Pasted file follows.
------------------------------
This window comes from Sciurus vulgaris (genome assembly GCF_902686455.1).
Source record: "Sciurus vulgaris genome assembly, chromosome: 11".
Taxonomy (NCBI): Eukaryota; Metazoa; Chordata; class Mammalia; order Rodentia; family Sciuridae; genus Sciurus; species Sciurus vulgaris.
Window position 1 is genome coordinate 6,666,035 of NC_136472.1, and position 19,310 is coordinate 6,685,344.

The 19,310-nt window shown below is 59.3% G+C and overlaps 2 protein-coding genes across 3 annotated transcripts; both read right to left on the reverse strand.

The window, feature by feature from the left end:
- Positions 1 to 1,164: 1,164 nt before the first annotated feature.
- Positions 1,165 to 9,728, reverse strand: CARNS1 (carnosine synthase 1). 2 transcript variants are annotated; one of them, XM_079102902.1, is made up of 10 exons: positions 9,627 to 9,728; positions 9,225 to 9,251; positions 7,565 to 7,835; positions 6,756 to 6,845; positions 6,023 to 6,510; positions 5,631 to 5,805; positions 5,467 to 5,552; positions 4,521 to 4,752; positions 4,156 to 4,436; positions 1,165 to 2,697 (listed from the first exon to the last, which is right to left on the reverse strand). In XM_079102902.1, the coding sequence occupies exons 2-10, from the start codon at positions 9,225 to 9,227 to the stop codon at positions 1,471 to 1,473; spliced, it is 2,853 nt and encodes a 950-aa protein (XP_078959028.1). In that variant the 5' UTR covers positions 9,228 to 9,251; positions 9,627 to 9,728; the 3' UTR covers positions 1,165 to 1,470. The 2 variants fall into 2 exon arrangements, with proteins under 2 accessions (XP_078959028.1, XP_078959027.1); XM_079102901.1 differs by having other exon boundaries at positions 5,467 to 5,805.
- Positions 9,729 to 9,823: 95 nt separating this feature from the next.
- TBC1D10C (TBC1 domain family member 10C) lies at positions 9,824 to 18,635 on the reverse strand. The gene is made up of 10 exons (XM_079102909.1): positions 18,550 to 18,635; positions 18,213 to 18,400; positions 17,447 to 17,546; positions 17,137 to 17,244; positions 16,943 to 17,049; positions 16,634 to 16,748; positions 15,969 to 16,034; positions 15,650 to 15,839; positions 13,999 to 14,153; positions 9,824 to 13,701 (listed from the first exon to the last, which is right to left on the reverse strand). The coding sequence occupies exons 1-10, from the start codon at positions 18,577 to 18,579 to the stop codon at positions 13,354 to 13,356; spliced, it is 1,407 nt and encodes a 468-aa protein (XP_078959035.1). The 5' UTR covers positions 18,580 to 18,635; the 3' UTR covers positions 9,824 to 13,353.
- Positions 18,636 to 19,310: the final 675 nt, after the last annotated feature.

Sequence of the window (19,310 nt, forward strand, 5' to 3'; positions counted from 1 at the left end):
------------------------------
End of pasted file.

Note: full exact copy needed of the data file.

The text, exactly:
This window comes from Sciurus vulgaris (genome assembly GCF_902686455.1).
Source record: "Sciurus vulgaris genome assembly, chromosome: 11".
Taxonomy (NCBI): Eukaryota; Metazoa; Chordata; class Mammalia; order Rodentia; family Sciuridae; genus Sciurus; species Sciurus vulgaris.
Window position 1 is genome coordinate 6,666,035 of NC_136472.1, and position 19,310 is coordinate 6,685,344.

The 19,310-nt window shown below is 59.3% G+C and overlaps 2 protein-coding genes across 3 annotated transcripts; both read right to left on the reverse strand.

The window, feature by feature from the left end:
- Positions 1 to 1,164: 1,164 nt before the first annotated feature.
- Positions 1,165 to 9,728, reverse strand: CARNS1 (carnosine synthase 1). 2 transcript variants are annotated; one of them, XM_079102902.1, is made up of 10 exons: positions 9,627 to 9,728; positions 9,225 to 9,251; positions 7,565 to 7,835; positions 6,756 to 6,845; positions 6,023 to 6,510; positions 5,631 to 5,805; positions 5,467 to 5,552; positions 4,521 to 4,752; positions 4,156 to 4,436; positions 1,165 to 2,697 (listed from the first exon to the last, which is right to left on the reverse strand). In XM_079102902.1, the coding sequence occupies exons 2-10, from the start codon at positions 9,225 to 9,227 to the stop codon at positions 1,471 to 1,473; spliced, it is 2,853 nt and encodes a 950-aa protein (XP_078959028.1). In that variant the 5' UTR covers positions 9,228 to 9,251; positions 9,627 to 9,728; the 3' UTR covers positions 1,165 to 1,470. The 2 variants fall into 2 exon arrangements, with proteins under 2 accessions (XP_078959028.1, XP_078959027.1); XM_079102901.1 differs by having other exon boundaries at positions 5,467 to 5,805.
- Positions 9,729 to 9,823: 95 nt separating this feature from the next.
- TBC1D10C (TBC1 domain family member 10C) lies at positions 9,824 to 18,635 on the reverse strand. The gene is made up of 10 exons (XM_079102909.1): positions 18,550 to 18,635; positions 18,213 to 18,400; positions 17,447 to 17,546; positions 17,137 to 17,244; positions 16,943 to 17,049; positions 16,634 to 16,748; positions 15,969 to 16,034; positions 15,650 to 15,839; positions 13,999 to 14,153; positions 9,824 to 13,701 (listed from the first exon to the last, which is right to left on the reverse strand). The coding sequence occupies exons 1-10, from the start codon at positions 18,577 to 18,579 to the stop codon at positions 13,354 to 13,356; spliced, it is 1,407 nt and encodes a 468-aa protein (XP_078959035.1). The 5' UTR covers positions 18,580 to 18,635; the 3' UTR covers positions 9,824 to 13,353.
- Positions 18,636 to 19,310: the final 675 nt, after the last annotated feature.

Sequence of the window (19,310 nt, forward strand, 5' to 3'; positions counted from 1 at the left end):